It is common for people in a range of situations to have the nagging suspicion that they don’t truly deserve the success they have achieved. This phenomenon is commonly referred to as imposter syndrome and can be particularly common among college students. If you or someone you know is dealing with these feelings, the following tips can help resolve the issue quickly and effectively.

Be Open and Honest

The knowledge of knowing that imposter syndrome is quite widespread can provide the comfort necessary to share those feelings with those around you. Whether it is a counselor, a close friend, a family member, or any trusted confidante, the first step toward eradicating feelings of inadequacy before they can disrupt the college experience.

Don’t Forget Your Accomplishments

When struggling with imposter syndrome in college, students can often look at other people who seem to have more going for them and start feeling as though their own accomplishments don’t measure up. While a healthy sense of motivation to be a leader can be a potential benefit in the long run, it is important for any student to avoid letting the desire to keep up with someone else eclipse their own unique talents and skills.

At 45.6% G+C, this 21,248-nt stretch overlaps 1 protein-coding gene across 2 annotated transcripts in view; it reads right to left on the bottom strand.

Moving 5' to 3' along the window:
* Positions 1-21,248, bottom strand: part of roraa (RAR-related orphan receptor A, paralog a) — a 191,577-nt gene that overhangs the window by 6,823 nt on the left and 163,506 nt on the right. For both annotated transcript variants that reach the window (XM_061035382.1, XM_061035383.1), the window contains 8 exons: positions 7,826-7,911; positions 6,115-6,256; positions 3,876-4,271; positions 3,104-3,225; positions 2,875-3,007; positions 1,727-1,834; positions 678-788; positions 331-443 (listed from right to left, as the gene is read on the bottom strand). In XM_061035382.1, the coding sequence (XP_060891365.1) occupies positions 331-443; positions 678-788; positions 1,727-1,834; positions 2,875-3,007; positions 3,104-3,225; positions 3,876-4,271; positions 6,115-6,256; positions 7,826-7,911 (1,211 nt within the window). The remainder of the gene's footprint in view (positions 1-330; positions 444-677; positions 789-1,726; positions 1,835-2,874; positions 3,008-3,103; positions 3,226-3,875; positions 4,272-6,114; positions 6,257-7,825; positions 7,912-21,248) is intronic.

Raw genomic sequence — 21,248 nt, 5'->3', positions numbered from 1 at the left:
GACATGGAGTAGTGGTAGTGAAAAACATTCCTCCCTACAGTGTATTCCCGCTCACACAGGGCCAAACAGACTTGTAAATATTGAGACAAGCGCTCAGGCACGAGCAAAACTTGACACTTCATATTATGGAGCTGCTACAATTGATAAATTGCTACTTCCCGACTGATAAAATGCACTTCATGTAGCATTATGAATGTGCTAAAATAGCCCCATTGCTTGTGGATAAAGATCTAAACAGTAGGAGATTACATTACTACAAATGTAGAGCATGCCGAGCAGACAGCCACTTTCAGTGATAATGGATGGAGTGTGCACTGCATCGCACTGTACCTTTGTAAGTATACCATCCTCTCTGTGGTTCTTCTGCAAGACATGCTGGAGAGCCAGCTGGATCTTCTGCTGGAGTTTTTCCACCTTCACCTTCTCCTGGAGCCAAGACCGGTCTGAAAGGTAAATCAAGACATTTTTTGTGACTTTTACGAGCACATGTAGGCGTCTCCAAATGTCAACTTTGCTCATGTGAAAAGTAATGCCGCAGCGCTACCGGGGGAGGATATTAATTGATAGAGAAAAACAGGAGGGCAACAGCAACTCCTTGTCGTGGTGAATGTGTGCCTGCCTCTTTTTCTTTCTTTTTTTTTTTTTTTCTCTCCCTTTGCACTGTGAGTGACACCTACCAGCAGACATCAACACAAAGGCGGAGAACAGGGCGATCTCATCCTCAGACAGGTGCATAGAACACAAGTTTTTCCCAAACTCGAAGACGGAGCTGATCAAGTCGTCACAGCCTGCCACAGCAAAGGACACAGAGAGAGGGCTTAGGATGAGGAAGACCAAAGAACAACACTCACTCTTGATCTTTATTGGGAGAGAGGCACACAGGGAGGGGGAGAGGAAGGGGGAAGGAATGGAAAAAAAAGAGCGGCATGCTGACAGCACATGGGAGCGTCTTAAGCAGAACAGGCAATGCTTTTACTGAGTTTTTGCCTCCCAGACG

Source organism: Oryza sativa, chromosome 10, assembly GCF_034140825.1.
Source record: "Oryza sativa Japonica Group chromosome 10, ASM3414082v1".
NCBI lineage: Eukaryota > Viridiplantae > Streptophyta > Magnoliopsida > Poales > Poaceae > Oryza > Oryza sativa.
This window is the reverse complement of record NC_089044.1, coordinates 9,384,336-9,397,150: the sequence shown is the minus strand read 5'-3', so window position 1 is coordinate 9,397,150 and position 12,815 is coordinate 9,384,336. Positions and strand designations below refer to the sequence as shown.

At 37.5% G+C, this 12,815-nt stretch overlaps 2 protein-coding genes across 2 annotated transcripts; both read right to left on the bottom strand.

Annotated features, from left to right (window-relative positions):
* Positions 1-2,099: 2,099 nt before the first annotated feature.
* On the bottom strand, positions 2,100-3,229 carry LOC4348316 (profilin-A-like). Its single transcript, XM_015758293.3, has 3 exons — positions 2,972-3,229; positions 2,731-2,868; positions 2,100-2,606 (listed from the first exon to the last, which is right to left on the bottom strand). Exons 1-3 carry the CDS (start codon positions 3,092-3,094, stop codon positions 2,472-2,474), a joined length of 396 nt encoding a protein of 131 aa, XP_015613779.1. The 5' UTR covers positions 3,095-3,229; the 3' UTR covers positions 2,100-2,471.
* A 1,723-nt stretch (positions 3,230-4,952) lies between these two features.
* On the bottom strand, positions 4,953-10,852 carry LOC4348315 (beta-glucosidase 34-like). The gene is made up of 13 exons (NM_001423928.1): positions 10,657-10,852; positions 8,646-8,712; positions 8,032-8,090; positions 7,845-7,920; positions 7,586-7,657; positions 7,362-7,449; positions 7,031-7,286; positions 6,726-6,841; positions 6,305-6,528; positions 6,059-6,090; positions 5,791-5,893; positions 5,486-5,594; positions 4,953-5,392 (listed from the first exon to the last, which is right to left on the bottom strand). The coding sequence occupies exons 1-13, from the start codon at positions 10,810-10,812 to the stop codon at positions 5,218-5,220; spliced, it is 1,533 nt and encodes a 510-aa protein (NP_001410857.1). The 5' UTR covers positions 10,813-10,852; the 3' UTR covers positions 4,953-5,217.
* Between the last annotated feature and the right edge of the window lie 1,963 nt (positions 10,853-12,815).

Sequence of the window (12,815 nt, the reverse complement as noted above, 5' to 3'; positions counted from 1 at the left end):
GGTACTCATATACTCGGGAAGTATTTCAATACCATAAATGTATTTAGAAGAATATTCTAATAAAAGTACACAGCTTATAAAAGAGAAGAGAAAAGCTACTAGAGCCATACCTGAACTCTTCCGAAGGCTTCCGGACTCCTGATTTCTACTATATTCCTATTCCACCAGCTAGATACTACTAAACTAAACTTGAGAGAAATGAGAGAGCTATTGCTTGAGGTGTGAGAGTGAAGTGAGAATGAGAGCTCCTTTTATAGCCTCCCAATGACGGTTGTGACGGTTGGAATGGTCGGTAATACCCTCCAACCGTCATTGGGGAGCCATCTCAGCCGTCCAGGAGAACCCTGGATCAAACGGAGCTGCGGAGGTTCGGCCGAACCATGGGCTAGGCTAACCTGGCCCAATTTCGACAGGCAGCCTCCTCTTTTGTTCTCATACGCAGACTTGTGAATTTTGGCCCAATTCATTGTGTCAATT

Learn From Mistakes

The old adage advises us that nobody’s perfect, so it should be acceptable to make a mistake every once in a while. When those errors or lapses in judgment inevitably occur, it can trigger symptoms of imposter syndrome. By building the positive habits required to learn from mistakes instead of being sidetracked by them, however, it is much easier to move on and grow. 

Keep Things in Perspective

Some people are constantly preoccupied with the next step in a process instead of focusing on the big picture. This can increase the chances of becoming discouraged if a particular aspect goes awry – whether it is the student’s fault or not. By keeping the proper outlook and moving incrementally toward a major goal, however, those small roadblocks and hurdles will seem far less daunting for students experiencing imposter syndrome.